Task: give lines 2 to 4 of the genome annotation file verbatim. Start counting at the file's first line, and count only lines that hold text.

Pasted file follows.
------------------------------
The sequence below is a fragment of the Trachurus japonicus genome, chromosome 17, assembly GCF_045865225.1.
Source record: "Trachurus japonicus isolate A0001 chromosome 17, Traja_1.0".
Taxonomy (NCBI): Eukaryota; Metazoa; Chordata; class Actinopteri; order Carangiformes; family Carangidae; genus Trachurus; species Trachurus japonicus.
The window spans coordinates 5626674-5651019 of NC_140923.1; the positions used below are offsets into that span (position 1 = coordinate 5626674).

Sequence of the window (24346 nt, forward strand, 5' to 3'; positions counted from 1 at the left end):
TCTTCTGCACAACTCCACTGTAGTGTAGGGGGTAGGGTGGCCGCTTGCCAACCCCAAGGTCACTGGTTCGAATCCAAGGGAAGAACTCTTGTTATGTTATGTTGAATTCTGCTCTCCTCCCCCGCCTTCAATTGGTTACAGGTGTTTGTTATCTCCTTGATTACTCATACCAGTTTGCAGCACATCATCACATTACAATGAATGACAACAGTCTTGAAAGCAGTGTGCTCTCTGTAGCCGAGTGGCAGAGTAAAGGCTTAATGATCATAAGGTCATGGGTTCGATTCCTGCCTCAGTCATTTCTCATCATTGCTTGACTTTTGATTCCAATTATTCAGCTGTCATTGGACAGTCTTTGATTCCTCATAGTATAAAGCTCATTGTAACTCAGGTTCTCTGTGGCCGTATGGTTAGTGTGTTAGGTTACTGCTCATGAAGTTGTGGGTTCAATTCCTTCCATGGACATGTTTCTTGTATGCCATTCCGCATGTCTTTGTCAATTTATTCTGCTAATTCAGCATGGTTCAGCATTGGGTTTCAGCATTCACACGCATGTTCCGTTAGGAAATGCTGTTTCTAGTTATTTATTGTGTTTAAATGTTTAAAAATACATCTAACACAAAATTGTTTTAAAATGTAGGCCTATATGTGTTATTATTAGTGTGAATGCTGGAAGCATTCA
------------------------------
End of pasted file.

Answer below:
Source record: "Trachurus japonicus isolate A0001 chromosome 17, Traja_1.0".
Taxonomy (NCBI): Eukaryota; Metazoa; Chordata; class Actinopteri; order Carangiformes; family Carangidae; genus Trachurus; species Trachurus japonicus.
The window spans coordinates 5626674-5651019 of NC_140923.1; the positions used below are offsets into that span (position 1 = coordinate 5626674).